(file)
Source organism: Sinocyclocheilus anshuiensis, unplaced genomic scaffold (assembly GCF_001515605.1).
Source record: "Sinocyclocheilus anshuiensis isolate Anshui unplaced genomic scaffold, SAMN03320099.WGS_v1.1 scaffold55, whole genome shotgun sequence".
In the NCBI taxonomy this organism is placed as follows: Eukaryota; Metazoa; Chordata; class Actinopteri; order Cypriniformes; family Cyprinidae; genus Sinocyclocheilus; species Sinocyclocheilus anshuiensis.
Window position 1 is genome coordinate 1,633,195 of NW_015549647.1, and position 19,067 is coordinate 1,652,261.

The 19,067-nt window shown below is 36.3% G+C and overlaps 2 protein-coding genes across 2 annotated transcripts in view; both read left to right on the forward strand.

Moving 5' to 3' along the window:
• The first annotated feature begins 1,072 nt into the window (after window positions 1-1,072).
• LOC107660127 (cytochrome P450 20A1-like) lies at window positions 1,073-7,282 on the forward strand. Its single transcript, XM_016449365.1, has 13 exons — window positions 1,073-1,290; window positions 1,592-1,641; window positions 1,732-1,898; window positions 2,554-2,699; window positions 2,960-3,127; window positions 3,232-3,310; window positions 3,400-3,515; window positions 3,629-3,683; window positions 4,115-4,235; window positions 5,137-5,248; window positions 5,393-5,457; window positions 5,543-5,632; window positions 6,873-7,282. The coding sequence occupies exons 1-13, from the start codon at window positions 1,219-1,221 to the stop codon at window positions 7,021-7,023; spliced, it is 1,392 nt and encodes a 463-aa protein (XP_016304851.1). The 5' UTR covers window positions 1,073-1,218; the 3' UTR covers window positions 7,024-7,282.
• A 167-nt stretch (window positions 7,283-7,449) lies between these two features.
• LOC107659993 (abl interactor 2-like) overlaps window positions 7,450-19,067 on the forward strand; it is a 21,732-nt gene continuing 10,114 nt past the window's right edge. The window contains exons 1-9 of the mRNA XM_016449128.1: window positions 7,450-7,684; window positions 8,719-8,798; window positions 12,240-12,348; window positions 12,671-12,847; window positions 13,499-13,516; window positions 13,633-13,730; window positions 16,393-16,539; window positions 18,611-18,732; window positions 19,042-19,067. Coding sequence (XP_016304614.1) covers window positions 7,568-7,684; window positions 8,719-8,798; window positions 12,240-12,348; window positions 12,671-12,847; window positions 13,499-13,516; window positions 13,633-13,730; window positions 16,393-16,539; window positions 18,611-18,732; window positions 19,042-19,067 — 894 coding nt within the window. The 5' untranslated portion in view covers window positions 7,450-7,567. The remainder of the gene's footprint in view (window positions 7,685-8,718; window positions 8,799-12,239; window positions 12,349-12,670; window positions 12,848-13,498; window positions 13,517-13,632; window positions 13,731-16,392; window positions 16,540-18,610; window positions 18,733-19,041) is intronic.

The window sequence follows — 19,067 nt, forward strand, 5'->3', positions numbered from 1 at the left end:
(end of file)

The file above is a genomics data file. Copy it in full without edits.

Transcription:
Source organism: Sinocyclocheilus anshuiensis, unplaced genomic scaffold (assembly GCF_001515605.1).
Source record: "Sinocyclocheilus anshuiensis isolate Anshui unplaced genomic scaffold, SAMN03320099.WGS_v1.1 scaffold55, whole genome shotgun sequence".
In the NCBI taxonomy this organism is placed as follows: Eukaryota; Metazoa; Chordata; class Actinopteri; order Cypriniformes; family Cyprinidae; genus Sinocyclocheilus; species Sinocyclocheilus anshuiensis.
Window position 1 is genome coordinate 1,633,195 of NW_015549647.1, and position 19,067 is coordinate 1,652,261.

The 19,067-nt window shown below is 36.3% G+C and overlaps 2 protein-coding genes across 2 annotated transcripts in view; both read left to right on the forward strand.

Moving 5' to 3' along the window:
• The first annotated feature begins 1,072 nt into the window (after window positions 1-1,072).
• LOC107660127 (cytochrome P450 20A1-like) lies at window positions 1,073-7,282 on the forward strand. Its single transcript, XM_016449365.1, has 13 exons — window positions 1,073-1,290; window positions 1,592-1,641; window positions 1,732-1,898; window positions 2,554-2,699; window positions 2,960-3,127; window positions 3,232-3,310; window positions 3,400-3,515; window positions 3,629-3,683; window positions 4,115-4,235; window positions 5,137-5,248; window positions 5,393-5,457; window positions 5,543-5,632; window positions 6,873-7,282. The coding sequence occupies exons 1-13, from the start codon at window positions 1,219-1,221 to the stop codon at window positions 7,021-7,023; spliced, it is 1,392 nt and encodes a 463-aa protein (XP_016304851.1). The 5' UTR covers window positions 1,073-1,218; the 3' UTR covers window positions 7,024-7,282.
• A 167-nt stretch (window positions 7,283-7,449) lies between these two features.
• LOC107659993 (abl interactor 2-like) overlaps window positions 7,450-19,067 on the forward strand; it is a 21,732-nt gene continuing 10,114 nt past the window's right edge. The window contains exons 1-9 of the mRNA XM_016449128.1: window positions 7,450-7,684; window positions 8,719-8,798; window positions 12,240-12,348; window positions 12,671-12,847; window positions 13,499-13,516; window positions 13,633-13,730; window positions 16,393-16,539; window positions 18,611-18,732; window positions 19,042-19,067. Coding sequence (XP_016304614.1) covers window positions 7,568-7,684; window positions 8,719-8,798; window positions 12,240-12,348; window positions 12,671-12,847; window positions 13,499-13,516; window positions 13,633-13,730; window positions 16,393-16,539; window positions 18,611-18,732; window positions 19,042-19,067 — 894 coding nt within the window. The 5' untranslated portion in view covers window positions 7,450-7,567. The remainder of the gene's footprint in view (window positions 7,685-8,718; window positions 8,799-12,239; window positions 12,349-12,670; window positions 12,848-13,498; window positions 13,517-13,632; window positions 13,731-16,392; window positions 16,540-18,610; window positions 18,733-19,041) is intronic.

The window sequence follows — 19,067 nt, forward strand, 5'->3', positions numbered from 1 at the left end: